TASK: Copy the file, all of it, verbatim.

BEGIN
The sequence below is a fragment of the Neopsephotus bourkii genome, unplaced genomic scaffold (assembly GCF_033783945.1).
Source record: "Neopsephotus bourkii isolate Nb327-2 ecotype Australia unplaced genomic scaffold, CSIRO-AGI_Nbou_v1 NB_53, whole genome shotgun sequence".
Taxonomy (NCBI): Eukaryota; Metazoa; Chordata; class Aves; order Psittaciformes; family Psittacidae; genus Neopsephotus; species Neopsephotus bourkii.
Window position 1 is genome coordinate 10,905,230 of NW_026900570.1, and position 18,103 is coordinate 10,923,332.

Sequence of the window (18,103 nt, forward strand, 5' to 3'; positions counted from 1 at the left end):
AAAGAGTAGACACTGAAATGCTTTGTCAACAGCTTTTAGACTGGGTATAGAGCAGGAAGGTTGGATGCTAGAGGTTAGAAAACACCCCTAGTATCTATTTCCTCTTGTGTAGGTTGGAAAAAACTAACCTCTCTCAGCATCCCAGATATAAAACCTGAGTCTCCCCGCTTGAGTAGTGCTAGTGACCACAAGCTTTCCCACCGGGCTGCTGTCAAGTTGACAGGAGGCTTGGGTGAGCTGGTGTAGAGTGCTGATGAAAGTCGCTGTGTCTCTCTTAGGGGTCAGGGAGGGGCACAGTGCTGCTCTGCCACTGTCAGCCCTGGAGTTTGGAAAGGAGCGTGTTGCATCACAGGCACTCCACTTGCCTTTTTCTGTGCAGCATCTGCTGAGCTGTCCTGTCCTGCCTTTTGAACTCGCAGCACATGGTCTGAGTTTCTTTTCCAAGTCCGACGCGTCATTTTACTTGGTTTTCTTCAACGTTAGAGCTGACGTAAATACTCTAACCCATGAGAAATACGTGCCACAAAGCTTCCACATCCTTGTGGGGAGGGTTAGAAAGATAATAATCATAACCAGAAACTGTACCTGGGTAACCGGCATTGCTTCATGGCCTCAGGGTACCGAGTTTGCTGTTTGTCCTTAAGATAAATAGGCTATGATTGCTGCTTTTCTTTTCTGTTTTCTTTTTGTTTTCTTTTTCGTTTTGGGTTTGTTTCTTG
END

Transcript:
The sequence below is a fragment of the Neopsephotus bourkii genome, unplaced genomic scaffold (assembly GCF_033783945.1).
Source record: "Neopsephotus bourkii isolate Nb327-2 ecotype Australia unplaced genomic scaffold, CSIRO-AGI_Nbou_v1 NB_53, whole genome shotgun sequence".
Taxonomy (NCBI): Eukaryota; Metazoa; Chordata; class Aves; order Psittaciformes; family Psittacidae; genus Neopsephotus; species Neopsephotus bourkii.
Window position 1 is genome coordinate 10,905,230 of NW_026900570.1, and position 18,103 is coordinate 10,923,332.

Sequence of the window (18,103 nt, forward strand, 5' to 3'; positions counted from 1 at the left end):
AAAGAGTAGACACTGAAATGCTTTGTCAACAGCTTTTAGACTGGGTATAGAGCAGGAAGGTTGGATGCTAGAGGTTAGAAAACACCCCTAGTATCTATTTCCTCTTGTGTAGGTTGGAAAAAACTAACCTCTCTCAGCATCCCAGATATAAAACCTGAGTCTCCCCGCTTGAGTAGTGCTAGTGACCACAAGCTTTCCCACCGGGCTGCTGTCAAGTTGACAGGAGGCTTGGGTGAGCTGGTGTAGAGTGCTGATGAAAGTCGCTGTGTCTCTCTTAGGGGTCAGGGAGGGGCACAGTGCTGCTCTGCCACTGTCAGCCCTGGAGTTTGGAAAGGAGCGTGTTGCATCACAGGCACTCCACTTGCCTTTTTCTGTGCAGCATCTGCTGAGCTGTCCTGTCCTGCCTTTTGAACTCGCAGCACATGGTCTGAGTTTCTTTTCCAAGTCCGACGCGTCATTTTACTTGGTTTTCTTCAACGTTAGAGCTGACGTAAATACTCTAACCCATGAGAAATACGTGCCACAAAGCTTCCACATCCTTGTGGGGAGGGTTAGAAAGATAATAATCATAACCAGAAACTGTACCTGGGTAACCGGCATTGCTTCATGGCCTCAGGGTACCGAGTTTGCTGTTTGTCCTTAAGATAAATAGGCTATGATTGCTGCTTTTCTTTTCTGTTTTCTTTTTGTTTTCTTTTTCGTTTTGGGTTTGTTTCTTG